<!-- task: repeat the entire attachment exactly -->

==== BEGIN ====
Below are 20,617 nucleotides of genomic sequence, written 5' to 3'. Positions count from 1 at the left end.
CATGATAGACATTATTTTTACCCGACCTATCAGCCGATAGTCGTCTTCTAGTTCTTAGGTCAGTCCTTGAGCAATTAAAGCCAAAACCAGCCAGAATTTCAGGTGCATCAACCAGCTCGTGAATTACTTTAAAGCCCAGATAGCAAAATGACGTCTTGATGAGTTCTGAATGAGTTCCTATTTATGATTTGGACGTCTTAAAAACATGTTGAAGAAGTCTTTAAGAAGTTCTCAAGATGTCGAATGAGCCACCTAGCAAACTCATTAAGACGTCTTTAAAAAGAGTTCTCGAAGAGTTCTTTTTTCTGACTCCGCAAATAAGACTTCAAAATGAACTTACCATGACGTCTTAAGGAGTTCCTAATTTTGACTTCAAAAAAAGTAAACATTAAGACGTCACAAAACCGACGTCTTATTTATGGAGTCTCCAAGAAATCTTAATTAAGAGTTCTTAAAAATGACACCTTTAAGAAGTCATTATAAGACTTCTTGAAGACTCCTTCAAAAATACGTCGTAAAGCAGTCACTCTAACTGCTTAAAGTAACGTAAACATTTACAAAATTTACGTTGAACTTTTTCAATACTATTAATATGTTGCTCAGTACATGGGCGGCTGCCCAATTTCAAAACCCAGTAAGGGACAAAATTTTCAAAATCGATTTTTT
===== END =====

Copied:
Below are 20,617 nucleotides of genomic sequence, written 5' to 3'. Positions count from 1 at the left end.
CATGATAGACATTATTTTTACCCGACCTATCAGCCGATAGTCGTCTTCTAGTTCTTAGGTCAGTCCTTGAGCAATTAAAGCCAAAACCAGCCAGAATTTCAGGTGCATCAACCAGCTCGTGAATTACTTTAAAGCCCAGATAGCAAAATGACGTCTTGATGAGTTCTGAATGAGTTCCTATTTATGATTTGGACGTCTTAAAAACATGTTGAAGAAGTCTTTAAGAAGTTCTCAAGATGTCGAATGAGCCACCTAGCAAACTCATTAAGACGTCTTTAAAAAGAGTTCTCGAAGAGTTCTTTTTTCTGACTCCGCAAATAAGACTTCAAAATGAACTTACCATGACGTCTTAAGGAGTTCCTAATTTTGACTTCAAAAAAAGTAAACATTAAGACGTCACAAAACCGACGTCTTATTTATGGAGTCTCCAAGAAATCTTAATTAAGAGTTCTTAAAAATGACACCTTTAAGAAGTCATTATAAGACTTCTTGAAGACTCCTTCAAAAATACGTCGTAAAGCAGTCACTCTAACTGCTTAAAGTAACGTAAACATTTACAAAATTTACGTTGAACTTTTTCAATACTATTAATATGTTGCTCAGTACATGGGCGGCTGCCCAATTTCAAAACCCAGTAAGGGACAAAATTTTCAAAATCGATTTTTT